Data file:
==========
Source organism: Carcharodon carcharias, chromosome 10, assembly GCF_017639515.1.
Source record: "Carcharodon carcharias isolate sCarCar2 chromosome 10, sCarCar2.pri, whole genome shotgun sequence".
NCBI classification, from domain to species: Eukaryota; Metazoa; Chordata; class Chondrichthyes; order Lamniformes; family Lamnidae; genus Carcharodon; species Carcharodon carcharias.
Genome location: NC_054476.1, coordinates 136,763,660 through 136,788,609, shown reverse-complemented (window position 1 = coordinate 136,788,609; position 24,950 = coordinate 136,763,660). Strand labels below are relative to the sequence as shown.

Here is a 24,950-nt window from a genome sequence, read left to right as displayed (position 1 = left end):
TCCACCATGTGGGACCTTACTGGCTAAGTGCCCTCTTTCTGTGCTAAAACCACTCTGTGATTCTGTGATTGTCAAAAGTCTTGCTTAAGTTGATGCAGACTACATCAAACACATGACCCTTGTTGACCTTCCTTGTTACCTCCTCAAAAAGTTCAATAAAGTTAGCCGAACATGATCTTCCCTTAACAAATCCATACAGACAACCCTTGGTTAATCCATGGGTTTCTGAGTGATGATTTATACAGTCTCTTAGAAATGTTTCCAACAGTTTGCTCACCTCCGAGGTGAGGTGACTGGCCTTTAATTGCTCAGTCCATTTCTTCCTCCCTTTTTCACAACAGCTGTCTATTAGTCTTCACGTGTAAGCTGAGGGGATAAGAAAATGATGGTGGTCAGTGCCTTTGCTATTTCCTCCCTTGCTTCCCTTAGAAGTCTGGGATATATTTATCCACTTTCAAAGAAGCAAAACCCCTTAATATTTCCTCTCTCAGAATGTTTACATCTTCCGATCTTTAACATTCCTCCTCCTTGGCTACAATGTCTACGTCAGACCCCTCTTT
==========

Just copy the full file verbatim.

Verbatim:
Source organism: Carcharodon carcharias, chromosome 10, assembly GCF_017639515.1.
Source record: "Carcharodon carcharias isolate sCarCar2 chromosome 10, sCarCar2.pri, whole genome shotgun sequence".
NCBI classification, from domain to species: Eukaryota; Metazoa; Chordata; class Chondrichthyes; order Lamniformes; family Lamnidae; genus Carcharodon; species Carcharodon carcharias.
Genome location: NC_054476.1, coordinates 136,763,660 through 136,788,609, shown reverse-complemented (window position 1 = coordinate 136,788,609; position 24,950 = coordinate 136,763,660). Strand labels below are relative to the sequence as shown.

Here is a 24,950-nt window from a genome sequence, read left to right as displayed (position 1 = left end):
TCCACCATGTGGGACCTTACTGGCTAAGTGCCCTCTTTCTGTGCTAAAACCACTCTGTGATTCTGTGATTGTCAAAAGTCTTGCTTAAGTTGATGCAGACTACATCAAACACATGACCCTTGTTGACCTTCCTTGTTACCTCCTCAAAAAGTTCAATAAAGTTAGCCGAACATGATCTTCCCTTAACAAATCCATACAGACAACCCTTGGTTAATCCATGGGTTTCTGAGTGATGATTTATACAGTCTCTTAGAAATGTTTCCAACAGTTTGCTCACCTCCGAGGTGAGGTGACTGGCCTTTAATTGCTCAGTCCATTTCTTCCTCCCTTTTTCACAACAGCTGTCTATTAGTCTTCACGTGTAAGCTGAGGGGATAAGAAAATGATGGTGGTCAGTGCCTTTGCTATTTCCTCCCTTGCTTCCCTTAGAAGTCTGGGATATATTTATCCACTTTCAAAGAAGCAAAACCCCTTAATATTTCCTCTCTCAGAATGTTTACATCTTCCGATCTTTAACATTCCTCCTCCTTGGCTACAATGTCTACGTCAGACCCCTCTTT